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SNB’s Danthine Says Rate Increase Would Mean End of Cap

SNB’s Danthine Says Rate Increase Would Mean End of Franc Cap
The Swiss National Bank imposed the cap of 1.20 per euro on the franc in September 2011, citing the need to ward off deflation and a recession. Photographer: Chris Ratcliffe/Bloomberg

The Swiss National Bank will abolish its franc ceiling once it starts raising interest rates, Vice President Jean-Pierre Danthine said.

“The day the SNB decides to raise rates, there can no longer be a restricting minimum exchange rate,” Danthine said in an interview published yesterday in Le Matin Dimanche and SonntagsZeitung newspapers. “Today the absolute priority is the cap, which we will keep in place as long as necessary.”

Danthine’s comment about the ceiling remaining in place comes after SNB President Thomas Jordan said last month he had no intention of scrapping it anytime soon. The SNB imposed the cap of 1.20 per euro on the franc in September 2011, citing the need to ward off deflation and a recession. The central bank had already cut its benchmark interest rate to zero.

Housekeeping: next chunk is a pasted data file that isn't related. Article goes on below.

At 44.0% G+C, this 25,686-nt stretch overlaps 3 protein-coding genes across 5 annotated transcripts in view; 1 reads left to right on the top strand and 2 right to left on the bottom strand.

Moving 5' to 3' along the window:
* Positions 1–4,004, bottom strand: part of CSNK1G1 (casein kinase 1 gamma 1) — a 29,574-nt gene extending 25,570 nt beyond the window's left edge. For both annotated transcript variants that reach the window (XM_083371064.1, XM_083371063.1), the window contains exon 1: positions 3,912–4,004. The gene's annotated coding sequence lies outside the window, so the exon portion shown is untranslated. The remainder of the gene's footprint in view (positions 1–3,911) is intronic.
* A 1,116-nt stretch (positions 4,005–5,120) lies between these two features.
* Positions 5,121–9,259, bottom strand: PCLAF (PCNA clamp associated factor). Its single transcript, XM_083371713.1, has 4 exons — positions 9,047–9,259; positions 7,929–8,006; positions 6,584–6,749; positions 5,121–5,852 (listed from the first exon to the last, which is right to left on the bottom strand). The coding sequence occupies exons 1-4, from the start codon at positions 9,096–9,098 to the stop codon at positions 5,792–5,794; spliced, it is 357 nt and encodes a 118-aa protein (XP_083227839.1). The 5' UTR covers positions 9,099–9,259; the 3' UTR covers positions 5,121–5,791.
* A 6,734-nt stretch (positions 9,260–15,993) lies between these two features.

The central bank won’t raise rates this year or next, according the the median estimate of economists in Bloomberg’s monthly economic survey published Aug. 9.

The franc has declined 1.9 percent against the euro this year as the currency block’s fiscal crisis retreats. It was trading at 1.2312 against the euro at 9:20 a.m. in Zurich. Versus the dollar it stood at 92.43 centimes.

Property Market

Swiss house and apartment prices have soared in recent years, with mortgages kept cheap by the SNB’s loose policy. The SNB has repeatedly warned of overheating, and the government is requiring banks to hold more capital as a buffer, to guard against rising defaults.

Danthine said it was still too early to say whether the buffer would prevent the property market from overheating. He said borrowers might be overextending themselves and could be ill prepared for an increase in interest rates.

“Our studies show that on average a rise in interest rates would have a negative impact on banks,” he said. “Banks have chosen a high-risk profile, probably because they believe the period of low interest rates will last. We highlight the fact that they may underestimate the risks.”

Danthine also said that it was his “hope and conviction” that Switzerland’s two biggest banks -- UBS AG and Credit Suisse Group AG -- would succeed in amassing capital so as to solve the dilemma of banks that are too big to fail.

“We’re not at the end of the road yet, but we’re working on it assiduously,” he said.

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